It is hazardous and perilous to speculate upon the foreknowledge of God as related to the free-will of man. There are depths here so profound our finite minds cannot comprehend them. We can be safe in saying that any particular thing was "foreknown" and "fore-ordained" and "purposed" of God only when the Bible specifically and definitely says that such was the case. However much we may wonder how it was possible for God to know man would sin, and to provide a remedy for the sin, without, at the same time, making the sin inevitable and unavoidable for man, we cannot escape the conclusion that God did know man would sin; He did plan a remedy for that sin; and He did expect to make known "through the church the manifold wisdom of God, according to the eternal purpose which he purposed in Christ Jesus our Lord." (Eph. 3:10, 11.)

If, as the premillennialists say, the church was not contemplated in God's first plan for the redemption of the race, then God did not intend that the events of Pentecost should take place at all as they did. It was not his plan that his Son should die, but rather that he should be acclaimed by the Jews as their earthly king. And Pentecost would have ushered in the glorious earthly reign of a ruling monarch, occupying a throne in Jerusalem.

In such event, how would it ever have been possible for Joel's prophecy to have been fulfilled? He made a prophecy about the circumstances connected with the church's origin. He was specific, factual, straight-forward in his declarations. There was only one way, and one day, in which that prophecy could ever have been fulfilled. Peter says that it was fulfilled with the events and the day of Pentecost. No other event in all history could have been the fulfillment of that prophecy. It had to concur with other events as to both time and place, as well as with the people involved. The prophecy had to be fulfilled that day or never! Hence, the conclusion is inescapable that the events of that Pentecostal day were contemplated in the mind of God when he prepared his "economy of mercy" for the redemption of the race before the world began.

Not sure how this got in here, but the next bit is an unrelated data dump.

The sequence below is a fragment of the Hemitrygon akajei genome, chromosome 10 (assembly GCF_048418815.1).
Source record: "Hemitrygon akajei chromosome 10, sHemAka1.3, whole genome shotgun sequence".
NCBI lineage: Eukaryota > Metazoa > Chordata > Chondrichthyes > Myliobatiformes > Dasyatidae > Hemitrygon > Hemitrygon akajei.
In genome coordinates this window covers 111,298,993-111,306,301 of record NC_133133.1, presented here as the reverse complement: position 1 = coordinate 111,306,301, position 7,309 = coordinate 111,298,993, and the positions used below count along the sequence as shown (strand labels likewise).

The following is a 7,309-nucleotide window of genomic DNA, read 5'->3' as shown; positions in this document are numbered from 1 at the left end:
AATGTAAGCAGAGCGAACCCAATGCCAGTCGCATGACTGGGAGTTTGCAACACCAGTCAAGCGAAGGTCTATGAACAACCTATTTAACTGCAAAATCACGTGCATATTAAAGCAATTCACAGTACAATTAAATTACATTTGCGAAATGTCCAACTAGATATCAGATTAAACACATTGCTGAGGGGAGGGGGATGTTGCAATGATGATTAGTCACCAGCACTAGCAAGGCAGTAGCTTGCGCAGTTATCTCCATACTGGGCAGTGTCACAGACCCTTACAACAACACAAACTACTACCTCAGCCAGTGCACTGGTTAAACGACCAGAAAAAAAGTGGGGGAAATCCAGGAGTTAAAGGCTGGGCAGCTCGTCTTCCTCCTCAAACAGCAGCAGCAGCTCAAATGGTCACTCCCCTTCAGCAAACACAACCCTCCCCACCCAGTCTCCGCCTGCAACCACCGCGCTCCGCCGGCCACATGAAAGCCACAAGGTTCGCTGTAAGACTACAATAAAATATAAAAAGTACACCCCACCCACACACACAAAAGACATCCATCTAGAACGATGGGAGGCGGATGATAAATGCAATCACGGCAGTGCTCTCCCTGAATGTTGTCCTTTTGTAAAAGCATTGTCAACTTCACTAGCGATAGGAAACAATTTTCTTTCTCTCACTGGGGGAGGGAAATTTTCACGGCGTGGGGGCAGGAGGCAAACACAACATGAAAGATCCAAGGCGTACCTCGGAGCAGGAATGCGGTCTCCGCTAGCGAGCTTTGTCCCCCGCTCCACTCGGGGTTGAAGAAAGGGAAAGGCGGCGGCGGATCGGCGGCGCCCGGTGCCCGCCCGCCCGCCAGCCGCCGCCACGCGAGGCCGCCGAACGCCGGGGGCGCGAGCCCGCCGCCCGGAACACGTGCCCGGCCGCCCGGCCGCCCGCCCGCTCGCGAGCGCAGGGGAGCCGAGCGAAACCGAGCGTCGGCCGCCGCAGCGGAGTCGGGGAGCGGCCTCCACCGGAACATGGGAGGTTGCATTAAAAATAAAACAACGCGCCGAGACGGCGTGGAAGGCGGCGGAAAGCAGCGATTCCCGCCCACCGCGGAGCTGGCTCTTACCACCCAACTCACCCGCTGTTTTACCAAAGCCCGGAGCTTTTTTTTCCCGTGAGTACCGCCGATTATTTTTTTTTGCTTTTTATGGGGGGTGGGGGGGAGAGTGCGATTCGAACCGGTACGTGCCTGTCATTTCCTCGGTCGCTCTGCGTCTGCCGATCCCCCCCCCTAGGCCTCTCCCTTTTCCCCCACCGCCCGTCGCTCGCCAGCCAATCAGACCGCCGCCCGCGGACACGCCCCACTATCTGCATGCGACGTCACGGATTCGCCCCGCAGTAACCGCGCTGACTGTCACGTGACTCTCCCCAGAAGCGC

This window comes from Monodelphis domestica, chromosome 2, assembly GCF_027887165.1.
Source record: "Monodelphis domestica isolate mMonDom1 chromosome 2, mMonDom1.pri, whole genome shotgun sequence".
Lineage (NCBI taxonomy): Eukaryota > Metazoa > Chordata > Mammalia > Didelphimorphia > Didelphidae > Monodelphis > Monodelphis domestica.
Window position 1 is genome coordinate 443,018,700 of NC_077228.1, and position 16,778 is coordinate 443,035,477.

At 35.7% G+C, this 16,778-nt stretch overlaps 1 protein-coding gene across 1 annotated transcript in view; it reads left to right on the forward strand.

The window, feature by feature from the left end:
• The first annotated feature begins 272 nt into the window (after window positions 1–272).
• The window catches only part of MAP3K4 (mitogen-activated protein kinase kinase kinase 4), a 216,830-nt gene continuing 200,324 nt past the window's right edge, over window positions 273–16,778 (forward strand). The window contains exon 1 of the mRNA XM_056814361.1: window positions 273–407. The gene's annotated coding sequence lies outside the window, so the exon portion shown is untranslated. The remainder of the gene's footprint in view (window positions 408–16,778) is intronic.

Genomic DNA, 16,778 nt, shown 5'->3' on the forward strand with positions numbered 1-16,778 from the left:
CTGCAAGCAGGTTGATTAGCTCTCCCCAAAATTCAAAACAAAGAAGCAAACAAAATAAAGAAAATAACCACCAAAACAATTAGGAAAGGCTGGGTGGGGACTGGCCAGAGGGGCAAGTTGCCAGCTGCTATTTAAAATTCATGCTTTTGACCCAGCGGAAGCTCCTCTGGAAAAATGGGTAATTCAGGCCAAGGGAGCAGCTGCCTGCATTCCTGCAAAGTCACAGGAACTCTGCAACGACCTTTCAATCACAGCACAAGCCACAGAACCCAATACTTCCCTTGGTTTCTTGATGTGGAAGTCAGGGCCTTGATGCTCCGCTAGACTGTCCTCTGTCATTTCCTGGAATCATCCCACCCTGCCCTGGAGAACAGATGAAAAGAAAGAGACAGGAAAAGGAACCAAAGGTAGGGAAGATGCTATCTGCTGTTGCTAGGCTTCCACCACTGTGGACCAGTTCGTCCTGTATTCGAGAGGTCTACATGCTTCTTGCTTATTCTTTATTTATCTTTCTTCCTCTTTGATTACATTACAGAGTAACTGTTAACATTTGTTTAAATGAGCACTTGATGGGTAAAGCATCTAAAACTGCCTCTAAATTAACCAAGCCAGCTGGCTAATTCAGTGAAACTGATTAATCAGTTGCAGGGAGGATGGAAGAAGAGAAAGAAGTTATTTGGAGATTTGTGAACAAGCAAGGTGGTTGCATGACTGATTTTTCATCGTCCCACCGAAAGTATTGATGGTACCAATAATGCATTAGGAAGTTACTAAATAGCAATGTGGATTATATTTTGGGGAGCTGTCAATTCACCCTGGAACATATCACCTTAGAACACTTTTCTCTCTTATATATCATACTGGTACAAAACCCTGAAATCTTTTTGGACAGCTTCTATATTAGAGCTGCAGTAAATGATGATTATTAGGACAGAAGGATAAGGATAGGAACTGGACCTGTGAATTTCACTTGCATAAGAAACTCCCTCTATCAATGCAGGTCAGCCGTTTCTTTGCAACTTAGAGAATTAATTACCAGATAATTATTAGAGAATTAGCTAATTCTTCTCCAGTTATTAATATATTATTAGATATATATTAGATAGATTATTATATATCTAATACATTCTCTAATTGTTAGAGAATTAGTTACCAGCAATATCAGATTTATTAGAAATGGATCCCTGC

Since the church was planned from all eternity, we are not to become alarmed or panic-stricken when it appears to us that the forces of evil are about to engulf the church, or the misconceived enthusiasm of extremists are about to turn her into a glorified youth center or Y.M.C.A. Anything so basic in the thinking of God, so completely an expression of his will, so intimately connected with his Son, is not to be overcome so easily by the machinations of man. Its roots go deeper than contemporary politics; its foundation is not some shaky political regime, but rather the veritable fact of God's own existence. The church can no more be overthrown than God can be overthrown; for who can enter into the house of the strong man, and spoil his goods, except he first find the strong man? (Matt. 12:29.) The arrogant atheist, the puerile premillennialist, and the wild-eyed social "do-gooder," will alike find themselves confounded in the face of the overwhelming certainty of God's eternal plan. The church, bought by the blood of God's only Son, will make possible the salvation of every human on earth who will in penitence turn to God. It is no accident that this is so. It was planned to be that way by God before the world began.

F. Y. T.